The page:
Posted by: Cindy Downes | September 20, 2007

Debate on the River Tax in Tulsa

As part of our Intro to Mass Communication class, we were allowed to attend the Tulsa River Project Debate at Northeast Campus on Wednesday. We were then asked to write a paper about our impressions. Here are mine:

My impression of this “debate” was that it was not really a fair debate. They had four speakers: Winn Estrada, who was against the River project; Roberts Nichols, who was supposedly impartial; and Victor Muse and Randy Miller who were for the project. Winn Estrada had 10-15 minutes. The rest of the time was taken by the other three, with the majority of the time used by Randy Miller.

Victor Muse began the “debate” by outlining the current status of the river (looks bad, health problems to humans and wildlife, water is stagnant, sometimes too much water, sometimes too little) as well as the status of Zinc Dam (needs repair). He then gave the plan for the River. (1) Add water to the river by adding a dam at Sandsprings and one at Jenks, as well as repair Zink Dam. (2) Improve bridges, nature walks, and trails. He then said that to do this we need a major source of funds and that the sales tax increase would be that source along with the private money donated by private investors ($117M pledge to put in parks). The total amount from the public in the form of a tax increase is $280M. Finally, he stated the advantages: The river would not be an eyesore. It would be a welcome place for Tulsans. He gave examples of other “successful” projects similar to this one (1) Branson – now a major tourist attraction with shops and entertainment (2) China – 3 Gorges? project and (3) OK City – doubled their economy in less than a year. In conclusion, he said that the project will improve the wildlife, creating flowing water in the river, make room for additional lakes, create a distinctive place of waterfalls, parks, shopping, music, and entertainment.

Next up was Winn Estrada who was against the project. He first talked about the effect that the project would have on the homes in the area. He specifically mentioned the mobile home community of Southern Villa and how the project would “engulf” everyone who lives around the river. It would created additional crime, pollution, and traffic. He used 3 Gorges in China as an example where the project will put 2 million people out of their homes with no place to go. Next, he talked about the environment. The river has a Bald Eagle nesting site which will be affected by the project. He stated that the project has plans for the finch population along the river by creating an island for them; however, there are no plans to protect our National Bird, the Bald Eagle. In China, the 3-Gorges project caused the paddlefish to become an endangered species and the China river dolphins have all but disappeared. Third, Winn talked about the Economics of the project. He reminded us that these tax increases are always backed by lots of promises: (1) the liquor tax was going to save our school, (2) the lottery was going to save our school – where is that money? The increase to our sales tax rate will make us one of the 5 highest sales taxes in the nation – more than New York Cities (8.375% in NYC; 8.917% for Tulsa County; 9.417% in Sandsprings). Finally, if they spend all this on parks, and entertainment, where are they going to get the money to police the river? San Antonio was cited as an example of how that crime becomes a major problem along riverwalks. Where are the police going to come from? We were promised 200 new policemen for the last sale tax increase, but never got them.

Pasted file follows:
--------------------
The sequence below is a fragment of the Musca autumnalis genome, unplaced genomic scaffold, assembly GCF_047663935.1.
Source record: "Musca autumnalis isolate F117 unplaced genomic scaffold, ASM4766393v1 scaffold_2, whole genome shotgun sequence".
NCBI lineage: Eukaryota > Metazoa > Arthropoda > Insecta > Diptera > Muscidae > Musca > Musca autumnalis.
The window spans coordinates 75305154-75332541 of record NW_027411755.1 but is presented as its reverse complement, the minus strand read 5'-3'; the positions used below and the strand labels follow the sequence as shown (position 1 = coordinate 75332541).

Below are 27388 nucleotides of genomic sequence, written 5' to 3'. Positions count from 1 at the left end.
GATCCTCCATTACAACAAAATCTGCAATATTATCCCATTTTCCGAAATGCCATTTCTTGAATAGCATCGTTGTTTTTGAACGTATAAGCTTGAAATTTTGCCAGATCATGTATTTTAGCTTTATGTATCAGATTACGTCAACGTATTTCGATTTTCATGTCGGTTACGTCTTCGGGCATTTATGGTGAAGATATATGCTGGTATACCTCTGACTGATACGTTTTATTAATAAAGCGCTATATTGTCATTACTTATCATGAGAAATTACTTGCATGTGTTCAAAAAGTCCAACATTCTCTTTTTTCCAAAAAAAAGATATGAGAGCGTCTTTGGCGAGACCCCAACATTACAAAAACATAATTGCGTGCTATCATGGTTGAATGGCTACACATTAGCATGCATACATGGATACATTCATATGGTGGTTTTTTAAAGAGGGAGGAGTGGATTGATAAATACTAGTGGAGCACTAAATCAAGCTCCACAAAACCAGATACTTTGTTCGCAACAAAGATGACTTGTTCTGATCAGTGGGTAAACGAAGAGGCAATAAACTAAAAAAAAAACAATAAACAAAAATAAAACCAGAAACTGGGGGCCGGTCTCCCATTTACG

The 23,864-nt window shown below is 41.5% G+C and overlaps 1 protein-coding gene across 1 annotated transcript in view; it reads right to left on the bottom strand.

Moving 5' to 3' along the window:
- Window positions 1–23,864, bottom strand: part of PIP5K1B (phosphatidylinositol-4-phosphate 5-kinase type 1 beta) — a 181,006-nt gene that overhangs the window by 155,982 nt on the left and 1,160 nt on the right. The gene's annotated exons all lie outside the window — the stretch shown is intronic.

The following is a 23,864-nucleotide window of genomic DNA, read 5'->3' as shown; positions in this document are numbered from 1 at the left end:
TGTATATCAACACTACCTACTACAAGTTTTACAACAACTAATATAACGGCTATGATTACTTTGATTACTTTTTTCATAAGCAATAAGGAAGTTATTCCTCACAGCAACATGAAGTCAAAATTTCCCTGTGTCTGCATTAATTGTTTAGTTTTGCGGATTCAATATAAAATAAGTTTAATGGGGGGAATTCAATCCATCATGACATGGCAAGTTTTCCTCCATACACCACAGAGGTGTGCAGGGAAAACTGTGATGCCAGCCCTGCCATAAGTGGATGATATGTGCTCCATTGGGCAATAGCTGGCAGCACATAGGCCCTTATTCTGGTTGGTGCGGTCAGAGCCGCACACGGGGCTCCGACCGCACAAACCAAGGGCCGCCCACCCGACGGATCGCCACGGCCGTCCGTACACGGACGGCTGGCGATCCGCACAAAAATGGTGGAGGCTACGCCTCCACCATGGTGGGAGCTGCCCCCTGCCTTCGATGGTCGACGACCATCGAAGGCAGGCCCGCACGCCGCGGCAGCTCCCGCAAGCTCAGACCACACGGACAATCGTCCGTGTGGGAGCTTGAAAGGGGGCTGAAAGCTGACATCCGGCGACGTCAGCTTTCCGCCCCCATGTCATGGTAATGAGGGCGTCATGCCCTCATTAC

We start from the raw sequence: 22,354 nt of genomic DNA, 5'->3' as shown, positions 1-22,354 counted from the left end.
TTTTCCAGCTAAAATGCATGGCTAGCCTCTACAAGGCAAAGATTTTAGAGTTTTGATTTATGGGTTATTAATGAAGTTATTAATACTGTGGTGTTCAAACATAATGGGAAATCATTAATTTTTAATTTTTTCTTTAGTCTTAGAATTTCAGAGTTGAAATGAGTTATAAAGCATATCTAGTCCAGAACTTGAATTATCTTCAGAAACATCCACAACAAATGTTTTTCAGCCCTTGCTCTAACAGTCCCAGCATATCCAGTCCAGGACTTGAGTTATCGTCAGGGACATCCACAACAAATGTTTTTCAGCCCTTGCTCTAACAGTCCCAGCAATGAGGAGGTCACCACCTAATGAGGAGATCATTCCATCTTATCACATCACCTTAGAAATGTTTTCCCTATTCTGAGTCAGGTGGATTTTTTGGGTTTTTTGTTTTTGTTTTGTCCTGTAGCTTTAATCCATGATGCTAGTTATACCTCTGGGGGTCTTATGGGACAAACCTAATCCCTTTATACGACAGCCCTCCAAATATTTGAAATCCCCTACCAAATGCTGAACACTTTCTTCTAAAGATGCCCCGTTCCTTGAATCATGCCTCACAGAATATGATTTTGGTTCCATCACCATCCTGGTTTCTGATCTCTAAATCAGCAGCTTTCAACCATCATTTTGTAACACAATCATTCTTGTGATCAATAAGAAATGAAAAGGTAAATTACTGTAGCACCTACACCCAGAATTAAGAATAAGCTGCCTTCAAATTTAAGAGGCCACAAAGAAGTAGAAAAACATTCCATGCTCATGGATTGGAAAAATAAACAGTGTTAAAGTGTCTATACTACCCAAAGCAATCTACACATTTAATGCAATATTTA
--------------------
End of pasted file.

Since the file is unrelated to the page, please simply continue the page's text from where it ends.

After the two students “debated,” which took about 20 minutes, Robert Nichols, a professor and eminent domain lawyer gave what he called “neutral information about river development.” He talked about how Tulsa’s development came from the development of the Arkansas River. First, Mr. Avery, built a bridge that brought Route 66 through Oklahoma, the 11th Street Bridge is what caused Tulsa to grow into the city it is today, the bridges at 71st and 96th street brought further development. He ended with a statement about the future of the city will depend on development of the Arkansas River. His talk lasted about ten minutes.

Finally, Randy Miller took the podium. She spent the remaining 30 minutes pushing for the River project. She began with a statement about how long she has been hearing that Tulsans’ want river development. When 2025 went through, they didn’t have a plan, but “now we have a plan.” She explained that this plan will cover 42 miles along the river, from Keystone to Wagoner County Line. She talked about the engineer who have approved the plan and that the sales tax in Tulsa County will not be the highest tax in the nation – our property tax is higher and we will pay tax one way or another – either in sales tax or property tax. She then appealed directly to the TCC students by saying that they needed jobs when they graduate or they would move away from Tulsa. She added that the government had two jobs: defense and government infrastructure. This project is part of that job and it will bring 10x the tax amount in revenue to the area (3.5 billion is being quoted). The sales tax dollars will result from the people who come into Tulsa to spend money as a result of this project. This revenue can then be used for police. She stated that there is no emminent domain problems and no environmental problems.

She then opened up for questions. (I could not hear all the questions; however I did hear her answers.)

Someone asked about the odors along the river mentioning the refinery and sewage plant. Her answer was that the water will flow which will eliminate the odors from the river stagnation. When specifically asked about the refineries and sewage plant, she stated that no part of the project will be next to those areas and it is too cost prohibitive to remove them ($500M).

I asked her why someone living in Broken Arrow should vote for the river tax. Her answer was that it will create thousands of jobs for people in Broken Arrow and outlying in communities. She cited the example that Del Computer just moved in to OKC because of the river project there.